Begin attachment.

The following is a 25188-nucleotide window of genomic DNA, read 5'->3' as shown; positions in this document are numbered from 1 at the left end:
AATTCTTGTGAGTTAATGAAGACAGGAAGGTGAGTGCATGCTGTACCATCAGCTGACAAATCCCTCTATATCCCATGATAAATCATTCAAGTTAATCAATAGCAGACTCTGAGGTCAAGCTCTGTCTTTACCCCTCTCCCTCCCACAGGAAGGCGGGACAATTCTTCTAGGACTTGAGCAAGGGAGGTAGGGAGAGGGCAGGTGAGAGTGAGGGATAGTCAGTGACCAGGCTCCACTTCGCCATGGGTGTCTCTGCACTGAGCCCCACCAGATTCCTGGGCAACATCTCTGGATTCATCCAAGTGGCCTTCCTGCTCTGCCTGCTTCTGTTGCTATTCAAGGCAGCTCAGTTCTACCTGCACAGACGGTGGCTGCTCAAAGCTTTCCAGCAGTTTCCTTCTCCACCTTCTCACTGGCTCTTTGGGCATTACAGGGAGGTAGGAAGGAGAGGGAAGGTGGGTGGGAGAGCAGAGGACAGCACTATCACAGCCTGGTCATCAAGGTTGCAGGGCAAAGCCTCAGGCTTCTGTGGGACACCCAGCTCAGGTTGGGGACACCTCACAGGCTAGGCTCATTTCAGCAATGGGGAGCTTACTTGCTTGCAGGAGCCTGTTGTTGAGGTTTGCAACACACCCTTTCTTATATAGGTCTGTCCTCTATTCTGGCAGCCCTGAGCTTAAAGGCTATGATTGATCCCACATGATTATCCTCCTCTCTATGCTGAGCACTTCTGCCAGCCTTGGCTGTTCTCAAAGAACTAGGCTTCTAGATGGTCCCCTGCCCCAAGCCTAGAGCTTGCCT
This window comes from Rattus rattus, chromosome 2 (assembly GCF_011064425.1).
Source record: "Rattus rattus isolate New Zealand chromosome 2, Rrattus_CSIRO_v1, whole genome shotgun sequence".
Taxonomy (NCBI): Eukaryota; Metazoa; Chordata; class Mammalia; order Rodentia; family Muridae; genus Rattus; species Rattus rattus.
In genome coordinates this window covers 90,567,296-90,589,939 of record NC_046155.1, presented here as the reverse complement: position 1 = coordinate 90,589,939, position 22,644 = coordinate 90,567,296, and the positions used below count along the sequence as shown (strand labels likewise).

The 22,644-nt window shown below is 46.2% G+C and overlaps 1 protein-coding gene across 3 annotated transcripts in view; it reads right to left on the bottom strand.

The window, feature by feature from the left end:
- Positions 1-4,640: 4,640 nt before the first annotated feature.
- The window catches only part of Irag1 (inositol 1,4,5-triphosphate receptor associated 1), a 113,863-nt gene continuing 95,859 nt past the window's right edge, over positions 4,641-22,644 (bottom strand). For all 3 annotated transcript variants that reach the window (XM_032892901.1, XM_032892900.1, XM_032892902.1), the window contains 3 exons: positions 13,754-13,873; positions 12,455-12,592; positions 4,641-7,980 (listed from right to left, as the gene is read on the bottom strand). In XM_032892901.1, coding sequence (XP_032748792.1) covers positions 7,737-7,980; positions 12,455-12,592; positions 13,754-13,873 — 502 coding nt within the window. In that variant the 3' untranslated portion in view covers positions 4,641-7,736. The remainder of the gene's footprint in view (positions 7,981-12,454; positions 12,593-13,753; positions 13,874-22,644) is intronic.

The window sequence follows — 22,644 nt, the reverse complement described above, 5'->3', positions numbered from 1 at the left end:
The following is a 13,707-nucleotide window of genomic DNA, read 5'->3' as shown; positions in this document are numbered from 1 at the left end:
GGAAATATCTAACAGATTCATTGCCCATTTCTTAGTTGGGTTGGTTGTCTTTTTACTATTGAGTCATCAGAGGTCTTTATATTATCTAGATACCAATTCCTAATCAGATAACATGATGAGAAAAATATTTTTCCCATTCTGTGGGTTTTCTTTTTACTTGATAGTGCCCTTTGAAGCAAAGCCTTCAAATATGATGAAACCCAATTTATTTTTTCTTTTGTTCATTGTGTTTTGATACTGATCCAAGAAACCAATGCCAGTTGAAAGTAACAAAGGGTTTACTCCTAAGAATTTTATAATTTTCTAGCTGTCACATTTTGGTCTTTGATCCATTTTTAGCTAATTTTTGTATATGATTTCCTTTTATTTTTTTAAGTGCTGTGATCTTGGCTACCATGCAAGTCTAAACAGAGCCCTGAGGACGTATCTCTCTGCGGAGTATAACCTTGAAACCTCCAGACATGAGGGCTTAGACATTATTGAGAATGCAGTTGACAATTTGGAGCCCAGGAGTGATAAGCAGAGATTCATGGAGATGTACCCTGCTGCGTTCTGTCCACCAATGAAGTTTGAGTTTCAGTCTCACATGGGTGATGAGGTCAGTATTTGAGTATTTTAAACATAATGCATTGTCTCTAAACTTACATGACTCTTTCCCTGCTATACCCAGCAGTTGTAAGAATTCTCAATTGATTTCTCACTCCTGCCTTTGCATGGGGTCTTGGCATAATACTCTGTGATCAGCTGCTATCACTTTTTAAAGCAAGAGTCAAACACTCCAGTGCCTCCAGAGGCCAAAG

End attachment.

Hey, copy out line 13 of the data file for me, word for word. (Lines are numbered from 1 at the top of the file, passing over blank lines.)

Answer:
GGAAATATCTAACAGATTCATTGCCCATTTCTTAGTTGGGTTGGTTGTCTTTTTACTATTGAGTCATCAGAGGTCTTTATATTATCTAGATACCAATTCCTAATCAGATAACATGATGAGAAAAATATTTTTCCCATTCTGTGGGTTTTCTTTTTACTTGATAGTGCCCTTTGAAGCAAAGCCTTCAAATATGATGAAACCCAATTTATTTTTTCTTTTGTTCATTGTGTTTTGATACTGATCCAAGAAACCAATGCCAGTTGAAAGTAACAAAGGGTTTACTCCTAAGAATTTTATAATTTTCTAGCTGTCACATTTTGGTCTTTGATCCATTTTTAGCTAATTTTTGTATATGATTTCCTTTTATTTTTTTAAGTGCTGTGATCTTGGCTACCATGCAAGTCTAAACAGAGCCCTGAGGACGTATCTCTCTGCGGAGTATAACCTTGAAACCTCCAGACATGAGGGCTTAGACATTATTGAGAATGCAGTTGACAATTTGGAGCCCAGGAGTGATAAGCAGAGATTCATGGAGATGTACCCTGCTGCGTTCTGTCCACCAATGAAGTTTGAGTTTCAGTCTCACATGGGTGATGAGGTCAGTATTTGAGTATTTTAAACATAATGCATTGTCTCTAAACTTACATGACTCTTTCCCTGCTATACCCAGCAGTTGTAAGAATTCTCAATTGATTTCTCACTCCTGCCTTTGCATGGGGTCTTGGCATAATACTCTGTGATCAGCTGCTATCACTTTTTAAAGCAAGAGTCAAACACTCCAGTGCCTCCAGAGGCCAAAG